Peds Asthma

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Information about Peds Asthma

Published on February 28, 2008

Author: Donato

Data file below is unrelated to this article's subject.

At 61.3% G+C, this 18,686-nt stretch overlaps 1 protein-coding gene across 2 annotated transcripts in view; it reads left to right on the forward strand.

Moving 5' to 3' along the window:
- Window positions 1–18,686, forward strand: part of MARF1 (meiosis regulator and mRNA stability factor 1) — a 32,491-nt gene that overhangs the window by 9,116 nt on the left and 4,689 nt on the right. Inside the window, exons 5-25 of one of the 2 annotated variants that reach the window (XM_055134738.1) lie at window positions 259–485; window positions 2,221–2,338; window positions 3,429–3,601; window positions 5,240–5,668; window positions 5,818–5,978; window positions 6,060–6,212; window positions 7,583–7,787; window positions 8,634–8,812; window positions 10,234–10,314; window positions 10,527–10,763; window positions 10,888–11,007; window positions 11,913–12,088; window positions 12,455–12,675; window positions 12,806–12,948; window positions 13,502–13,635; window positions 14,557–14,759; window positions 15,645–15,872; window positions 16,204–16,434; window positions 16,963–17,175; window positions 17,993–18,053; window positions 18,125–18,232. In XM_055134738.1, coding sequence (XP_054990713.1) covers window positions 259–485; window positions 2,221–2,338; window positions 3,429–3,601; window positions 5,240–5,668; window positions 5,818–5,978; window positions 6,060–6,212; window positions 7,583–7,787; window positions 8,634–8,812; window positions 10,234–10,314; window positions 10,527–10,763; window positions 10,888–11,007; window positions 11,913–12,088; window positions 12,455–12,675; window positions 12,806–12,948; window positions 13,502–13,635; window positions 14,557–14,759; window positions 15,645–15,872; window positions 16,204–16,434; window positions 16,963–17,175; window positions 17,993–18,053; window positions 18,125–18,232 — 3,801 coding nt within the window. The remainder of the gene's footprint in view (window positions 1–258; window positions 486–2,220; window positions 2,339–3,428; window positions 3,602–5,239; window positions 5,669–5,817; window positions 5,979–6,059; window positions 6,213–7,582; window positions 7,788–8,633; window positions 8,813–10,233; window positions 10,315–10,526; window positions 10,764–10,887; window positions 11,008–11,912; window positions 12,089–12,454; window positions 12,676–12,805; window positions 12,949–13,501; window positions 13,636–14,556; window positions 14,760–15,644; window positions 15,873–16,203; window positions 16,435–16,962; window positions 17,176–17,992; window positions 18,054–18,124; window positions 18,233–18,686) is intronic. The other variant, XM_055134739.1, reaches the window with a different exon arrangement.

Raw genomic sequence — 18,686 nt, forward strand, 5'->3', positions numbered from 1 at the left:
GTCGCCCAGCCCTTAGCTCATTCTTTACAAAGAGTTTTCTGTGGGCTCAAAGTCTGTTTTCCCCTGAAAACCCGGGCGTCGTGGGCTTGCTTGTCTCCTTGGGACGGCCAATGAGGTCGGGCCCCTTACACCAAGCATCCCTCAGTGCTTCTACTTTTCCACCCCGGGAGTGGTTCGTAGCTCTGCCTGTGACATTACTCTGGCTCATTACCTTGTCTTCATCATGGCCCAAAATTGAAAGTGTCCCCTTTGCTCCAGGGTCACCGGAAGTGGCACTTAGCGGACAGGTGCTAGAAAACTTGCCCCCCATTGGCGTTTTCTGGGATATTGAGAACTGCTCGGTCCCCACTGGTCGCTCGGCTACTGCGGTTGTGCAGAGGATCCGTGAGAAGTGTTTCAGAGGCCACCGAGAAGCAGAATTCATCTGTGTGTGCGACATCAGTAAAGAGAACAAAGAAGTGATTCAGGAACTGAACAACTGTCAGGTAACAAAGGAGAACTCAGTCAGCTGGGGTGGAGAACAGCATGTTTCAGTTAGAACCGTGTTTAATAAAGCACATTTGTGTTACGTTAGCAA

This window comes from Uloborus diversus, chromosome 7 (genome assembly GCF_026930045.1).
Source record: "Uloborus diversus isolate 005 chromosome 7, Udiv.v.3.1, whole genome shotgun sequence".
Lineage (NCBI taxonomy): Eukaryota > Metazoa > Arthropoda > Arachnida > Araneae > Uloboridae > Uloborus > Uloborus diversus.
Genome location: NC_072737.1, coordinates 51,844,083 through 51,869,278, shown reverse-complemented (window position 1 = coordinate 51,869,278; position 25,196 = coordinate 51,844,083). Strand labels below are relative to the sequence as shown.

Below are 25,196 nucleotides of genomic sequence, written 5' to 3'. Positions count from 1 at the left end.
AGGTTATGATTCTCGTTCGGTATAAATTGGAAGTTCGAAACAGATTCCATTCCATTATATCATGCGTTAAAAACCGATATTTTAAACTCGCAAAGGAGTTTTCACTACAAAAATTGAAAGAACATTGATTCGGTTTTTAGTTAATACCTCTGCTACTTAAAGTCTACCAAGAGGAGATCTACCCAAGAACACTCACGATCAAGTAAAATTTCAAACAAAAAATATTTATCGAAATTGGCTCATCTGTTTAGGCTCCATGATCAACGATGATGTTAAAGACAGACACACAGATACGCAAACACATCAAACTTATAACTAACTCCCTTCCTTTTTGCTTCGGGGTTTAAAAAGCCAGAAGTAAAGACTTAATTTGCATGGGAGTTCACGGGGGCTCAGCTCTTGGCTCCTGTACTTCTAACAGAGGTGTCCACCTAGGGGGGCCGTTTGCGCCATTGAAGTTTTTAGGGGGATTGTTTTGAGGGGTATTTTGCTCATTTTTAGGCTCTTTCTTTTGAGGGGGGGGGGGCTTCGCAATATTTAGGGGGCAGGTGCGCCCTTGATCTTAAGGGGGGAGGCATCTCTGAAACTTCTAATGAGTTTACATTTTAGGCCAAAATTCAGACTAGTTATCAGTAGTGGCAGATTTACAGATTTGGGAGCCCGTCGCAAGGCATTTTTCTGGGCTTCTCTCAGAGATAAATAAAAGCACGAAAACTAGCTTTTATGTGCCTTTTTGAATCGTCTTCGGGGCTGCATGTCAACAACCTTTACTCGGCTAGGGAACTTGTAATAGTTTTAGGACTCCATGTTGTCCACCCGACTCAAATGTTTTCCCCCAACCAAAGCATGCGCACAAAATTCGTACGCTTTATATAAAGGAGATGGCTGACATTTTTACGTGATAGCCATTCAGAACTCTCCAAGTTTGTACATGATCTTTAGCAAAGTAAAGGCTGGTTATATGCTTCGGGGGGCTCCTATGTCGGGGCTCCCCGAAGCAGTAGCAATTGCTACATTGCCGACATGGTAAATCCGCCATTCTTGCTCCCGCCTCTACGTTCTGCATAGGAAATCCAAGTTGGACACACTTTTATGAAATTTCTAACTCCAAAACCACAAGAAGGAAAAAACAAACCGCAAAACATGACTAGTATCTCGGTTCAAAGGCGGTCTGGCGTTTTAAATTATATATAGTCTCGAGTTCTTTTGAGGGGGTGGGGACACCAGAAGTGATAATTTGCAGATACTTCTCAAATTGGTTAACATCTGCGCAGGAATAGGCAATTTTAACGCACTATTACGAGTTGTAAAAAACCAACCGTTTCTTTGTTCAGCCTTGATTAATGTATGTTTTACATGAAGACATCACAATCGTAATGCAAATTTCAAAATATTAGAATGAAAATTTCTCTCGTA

DEFINITION OF ASTHMA:  DEFINITION OF ASTHMA ASTHMA is a chronic inflammatory disorder of the airways in which many cells, in particular mast cells, eosinophils, and T lymphocytes, and their products (mediators, cytokines) play a role; The inflammation causes an increase in airway responsiveness to a variety of stimuli widespread but variable airflow limitation that is at least partially reversible either spontaneously or with treatment. Clinical symptoms: recurrent episodes of wheezing, breathlessness, chest tightness, and cough particulary at night and/or in the early morning. . Slide2:  The reasons for the increase in the prevalence of ASTHMA changes in indoor environment higher exposure to HDM high quantities of cockroaches increasing humidity (prevention of heat loss) changes in outdoor environment urbazniztion heavy pollution ‘Hygenic hypothesis’ of asthma/atopy development - less infections (hygenic style of life, vaccination) lead to decrease stimulation of TH1 population of lymphocytes and predominance of TH2 population; this population responsible for overproduction of IgE and atopic background PATHOGENESIS OF ASTHMA:  PATHOGENESIS OF ASTHMA AIRWAY INFLAMMATION ABNORMAL NEURAL CONTROL HORMONAL IMBALANCE PSYCHOLOGICAL DISTURBANCES TYPES OF ASTHMA ALLERGIC = ATOPIC = EXTRINSIC ASTHMA IgE - DEPENDENT Th2 LYMPHOCYTE DEPENDENT MECHANISMS NONALLERGIC = NONATOPIC = INTRINSIC ASTHMA IgE - INDEPENDENT Th2 LYMPHOCYTE DEPENDENT MECHANISMS AIRWAY INFLAMMATION IN ASTHMA:  AIRWAY INFLAMMATION IN ASTHMA A pivotal role in the generation of an immune response is activation of T lymphocytes by antigen presented by APC (dendritic cells, macrophages, B lymphocytes). T lymphocytes initiate immunological cascade. Their products - CYTOKINES - modulate the function of large number of target cells. Cytokines are responsible for differentiation, migration, accumulation and activation of inflammatory cells such as: eosinophils, mast cells, neutrophils, B lymphocytes. Cells activated by cytokines release mediators and other cytokines. Mediators contributes to the development of the characteristic pathological events that occur in asthma. PATHOLOGICAL CHANGES IN ASTHMA:  PATHOLOGICAL CHANGES IN ASTHMA SWELLING OF THE AIRWAY WALL OEDEMA CELLULAR INFILTRATION CONTRACTION OF SMOOTH MUSCLE MUCUS PLUG FORMATION EPITHELIAL CELL DAMAGE AND SHEDDING (CELL DEBRIS) INCREASED MUCUS SECRETION EXUDED SERUM PROTEINS AIRWAY WALL REMODELLING - increase in smooth muscle - vascular proliferation - collagen deposition - increase in bronchial glands ABNORMAL NEURAL CONTROL OF AIRWAYS:  ABNORMAL NEURAL CONTROL OF AIRWAYS autonomic nerves influence the tone of the airway smooth muscle, airway secretion, blood flow, mikro- vascular permeability and the migration and release of inflammatory cells the autonomic nervous system consists of: sympathetic, parasympathetic and non-adrenergic non-cholinergic (NANC) nervous system several nonspecific stimuli provoke reflex bronchoconstriction by activating the sensory receptors; in asthmatic patients the airway response develops at lower level of stimulation and the intensity of the airflow limitation response is more severe FACTORS THAT EXACERBATE ASTHMA - TRIGGERS :  Genetic background Environmental factors FACTORS THAT EXACERBATE ASTHMA - TRIGGERS ALLERGENS RESPIRATORY INFECTIONS EXERCISE AND HYPERVENTILATION WEATHER SULFUR DIOXIDE FOODS, ADDITIVES, DRUGS ASTHMA DEVELOPMENT Slide8:  CLINICAL MANIFESTATION Natural history of asthma ASTHMA EXACERBATION ASTHMA FREE PERIOD REMISSION SYMPTOMS dry cough feeling of chest tightness audible musical wheezing followed by dyspnoea (patient describes dyspnoea as both expiratory and inspiratory) increased work of breathing difficulties in walking, even talking duration - minutes, hours, days the expectoration of viscous sputum Slide9:  ONSET: acute or insidious SIGNS sitting position, leaning forward using the arms paleness, cyanosis sweat hyperinflation of the chest tachypnoe, tachycardia pulsus paradoxus - reduction in pulse volume during inspiration use of accessory muscles of respiration increased percussion note auscultation: prolonged expiration, wheezing, rhonchi, silent lung barrel chest deformity, Harrison sulci, clubbing of the fingers Slide10:  ASTHMA EQUIVALENT COUGH VARIANT ASTHMA - the cough at night or induced by exercise, cold air or laughter COUGH PREDOMINANT ASTHMA WHEEZY BRONCHITIS ASTHMA IN EARLY LIFE INFANTILE ASTHMA:  ASTHMA IN EARLY LIFE INFANTILE ASTHMA significant number of asthmatic children demonstrates first obstructive episodes early in life 30% < 1yr of age 50-55% < 2 yr of age 80% < 5 yr of age ASTHMA IN EARLY LIFE INFANTILE ASTHMA:  ASTHMA IN EARLY LIFE INFANTILE ASTHMA wheezing - associated lower respiratory tract illnesses in infants and young children are extremly common; a large number of anatomical and physiological factors predisposes to obstruction but only part of infants develops recurrent symptoms; there are many causes of recurrent and persistent wheezing but their prevalence is low; however before asthma diagnosis is establish other alternative diagnoses should be excluded. Slide13:  Infantile asthma - criteria of diagnosis 3 wheezy episodes (independent of atopy) 2 wheezy episodes with atopic background (positive family or individual history) 1 wheezy episode induced by exposure to allergen GINA recommendation recurrent wheezing (wheezy bronchitis) other causes excluded positive response to therapy Slide14:  DIAGNOSIS OF ASTHMA 1. Case history:  1. Case history characteristics of asthma episode, frequency, duration, severity types of triggers (precipitating, agravating) the onset of the disease atopic history environmental history previous and current therapy response to medication impact of disease on child, family, school attendence psychosocial evaluation of patient/family general medical history of child 2. Physical examination 3. lung function tests:  3. lung function tests considerable (more than 20%) variabilty of peak flow rate or FEV1 over short period of time daily variability= response to bronchodilator when obstruction (improvement of at least 15-20% in PEF or FEV1) measurement of bronchial hyperresponsiveness (decreasing of at least 15-20% in PEF or FEV1 after non-specific provocation) basic spirometry - assessment of degree of obstruction x 100 PEF evening - PEF morning 1/2 (PEF even. + PEF morn.) 4. assessment of allergy:  4. assessment of allergy SERUM IgE measure of the allergy predisposition and their degree the concentration is age dependent total concentration specific IgE level - against specific antigens; not more sensitive than skin test, results independent of therapy, skin lesions, dermographism, no risk of excessive (allergic/anaphylactic) reaction normal values does not exclude allergy 4. assessment of allergy:  SKIN TESTS background - recovery of IgE on the surface of patient mast cells; interaction between allergen and IgE leads to releasing of histamine and other mediators, which acts on specific receptors in small vessels, causing increasing permeability and dilatation and axon reflex stimulation technique: prick/puncture or intradermal, small quantity of allergenic extract is introduced into the skin 4. assessment of allergy 4. assessment of allergy:  SKIN TESTS two control tests should be always performed: negative control - for exclusion of nonspecific reaction on pricking or solution used in production of extracts; positive control - for assessment of skin reactivity size of skin weal recorded after 15 min. - measuring the mean diameter, positive test - a wheal at least 3 mm greater than negative control 4. assessment of allergy Slide20:  Allergen SPECIFIC IgE The advantages: - safety - high degree of precision - standardization - lack of dependence on the skin reactivity and medication The disadvantages: - lack of immediately available results - high costs 5. other tests:  5. other tests CHEST X - ray - normal in asymptomatic asthma, necessary to exclude other diseases acute asthma - hyperinflation and diagnosis of complication BLOOD EOSINOPHIL COUNT - increased count in about 50% of astma patients predictive for responsiveness to therapy measure of the severity, indicates steroid requirement SPUTUM EOSINOPHILIA positive > 20% of the total leucocytes usually present in symptomatic asthma 5. other tests:  5. other tests DIFFERENTIAL DIAGNOSIS Classification of asthma severity:  Classification of asthma severity Intermittent asthma intermittent symptoms < 1 time a week brief exacerbation nightime asthma symptoms 1- 2 times a month asymptpmatic and normal lung function between exacerbation: PEF variability < 20% FEV1 > 80% predicted Mild persistent asthma symptoms 1 time a week or more, but < 1 time per day exacerbation may affect activity and sleep nightime asthma symptoms > 2 times a month PEF variability 20-30%, FEV1 > 80% predicted Classification of asthma severity:  Classification of asthma severity Moderate persistent asthma symptoms daily exacerbations affect activity and sleep nightime asthma symptoms >1 time a week PEF variability > 30%, FEV1 60 - 80% predicted Severe persistent asthma continous symptoms frequent exacerbations frequent nightime asthma symptoms PEF variability > 30%, FEV1 <60% predicted Asthma management program :  Asthma management program Educate patients to develop partnership in asthma management Assess and monitor asthma severity with both symptoms reports and measurements of lung function Avoid and control asthma triggers Establish individual medication plans for long term management Establish plans for managing exacerbation Provide regular follow up care Goals for successful management of asthma:  Goals for successful management of asthma Achieve nad maintain control of symptoms Prevent asthma exacerbations Maintain pulmonary function as close to normal level possible Maintain normal activity levels, including exercise Avoid adverse effects from asthma medications Prevent development of irreversible airflow limitation Prevent asthma mortality General principles of long term asthma therapy:  General principles of long term asthma therapy Chronic therapy Dependence of intensity of therapy on severity of asthma Priority of anti-inflammatory drugs Short acting bronchodilators as first line rescue medication Long acting bronchodlators associated with anti-inflamatory therapy in moderate and severe asthma General principles of long term asthma therapy:  General principles of long term asthma therapy Priority of inhaled medication Establishment of individual therapy Written instruction Complementary function of antihistamines Asthma medication – preventers:  Asthma medication – preventers Inhaled corticosteroids (potential side effects in high doses) Sodium cromoglycate (very safe but only weakly antiinflammatory) Nedocromil sodium Asthma medication - controllers:  Asthma medication - controllers Leukotriene antagonists (good safety profile, responders and non-responders) Slow release theophylline (narrow therapeutic window) Long acting inhaled (or oral) beta2 agonists ????????? (not antiinflammatory, but steroid sparing) Asthma medication - relievers:  Asthma medication - relievers Short acting beta 2 agonists Muscarinic receptor antagonists - anticholinergics Systemic corticosteroids Rapid release teophylline (short acting) Slide32:  Choice of therapy EPISODIC asthma b2 agonist as needed * prevention of EIA - GKS ih b2 agonists Anti- leukotriens cromones GINA NHLBI/WHO Report 2002 Slide33:  Choice of therapy MILD asthma b2 agonist as needed * chronic antiinflammatory therapy Cromones Anti-leukotriens Slow released theophylline budezonid up to 400ug GINA NHLBI/WHO Report 2002 Slide34:  Choice of therapy MODERATE asthma b2 agonists as needed * budezonid 400 - 800ug + Anti - leukotriens Long acting b2 agonists Slow released theophylline or budezonid > 800 ug Slide35:  Choice of therapy SEVERE Asthma b2 agonists as needed * budezonid > 800 ug + Anti-leukotriens Slow-released theophylline GKS systemic + + + + Long acting b2 agonists Slide36:  Asthma exacerbation Short acting beta 2 agonists Systemic corticosteroids Muscarinic receptor antagonists Theophylline Monitoring Oxygen Hydratation